My glimpse of PEI

A couple of my blog posts have been extracted and recrafted (chopped down) for posting here from a much larger travel log I started compiling about six years. The moose tales from last year come to mind first. When a friend mentioned that she was going to Prince Edward Island last week, I felt compelled to tell her of my misadventure when traveling there in 1997. So, here is another extraction from that log that I thought worth sharing...

...[From Newfoundland] the ferry ride back to Nova Scotia was without incident. Prince Edward Island was my next destination. Prior to the spring of 1997, the only way to get to PEI in a car was via one of two north–south running ferries—one on the east side of the island that connected with Nova Scotia, and one on the west side that connected with New Brunswick. A bridge, however, had been recently constructed, and was replacing the west-side ferry, much to the chagrin of the ferrymen who were losing their jobs, and some residents of the island who felt that their home would turn into strip malls and become overrun with visitors. Still, there was a serious celebratory atmosphere in both provinces. Heard on the radio were warnings of long traffic delays—45 minutes, that is—nothing much to a New Yorker; so I took the ferry that led to the east side of the island. Once off the boat, I drove the roughly 60 or so miles west across the island, passed through the city of Charlottetown, and made my way to where the festivities were taking place. Rumor had it that the Queen of England was making a trip to see the opening of the remarkable Confederations Bridge.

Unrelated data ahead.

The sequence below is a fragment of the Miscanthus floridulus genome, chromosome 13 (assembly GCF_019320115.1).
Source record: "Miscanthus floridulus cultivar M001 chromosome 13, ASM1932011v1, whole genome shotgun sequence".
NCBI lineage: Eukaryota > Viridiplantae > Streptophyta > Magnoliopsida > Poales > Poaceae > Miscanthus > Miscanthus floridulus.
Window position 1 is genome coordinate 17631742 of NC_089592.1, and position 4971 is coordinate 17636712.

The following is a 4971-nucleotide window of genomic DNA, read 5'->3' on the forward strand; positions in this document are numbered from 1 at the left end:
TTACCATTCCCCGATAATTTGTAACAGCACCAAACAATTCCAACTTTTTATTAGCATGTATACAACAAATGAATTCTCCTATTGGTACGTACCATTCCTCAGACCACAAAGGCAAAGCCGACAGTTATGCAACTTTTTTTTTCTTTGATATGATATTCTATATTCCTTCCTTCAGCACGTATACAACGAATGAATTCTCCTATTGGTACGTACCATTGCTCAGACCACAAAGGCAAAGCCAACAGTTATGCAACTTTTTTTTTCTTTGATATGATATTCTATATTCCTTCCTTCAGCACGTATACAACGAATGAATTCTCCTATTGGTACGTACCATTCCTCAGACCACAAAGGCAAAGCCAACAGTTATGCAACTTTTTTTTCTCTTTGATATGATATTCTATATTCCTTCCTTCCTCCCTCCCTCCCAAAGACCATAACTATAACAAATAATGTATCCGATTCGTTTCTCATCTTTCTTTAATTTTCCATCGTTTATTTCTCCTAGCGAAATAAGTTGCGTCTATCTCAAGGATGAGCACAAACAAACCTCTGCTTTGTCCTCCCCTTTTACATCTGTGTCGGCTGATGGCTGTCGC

Further, while on the island, I had hoped to see the Anne of Green Gables house, since I heard that it had been seriously damaged by fire. I thought it would make an interesting picture, especially since a couple of co-workers had tried to persuade me get a picture of it for them (that is, before news of the fire).

So, I trudged across the slow but moving road and could see bands, carnivals, etc., taking place. All I needed was a place to park, and then I could walk around and see all that I wanted. The only thing was, I couldn’t quite tell where I was going: I was stuck behind a truck, with a line of cars behind me, and, because of barricades on each side of my lane, could only follow the truck around a long curve. Before I knew it, I was under a sign for the other (the west-side) ferry, where the only option for my lane was to board. So, I spent about two hours on the island, but never stepped foot out of the car, nor snapped a single picture on the island.

I'm glad my friend got to spend more time there and was able to take some pictures...


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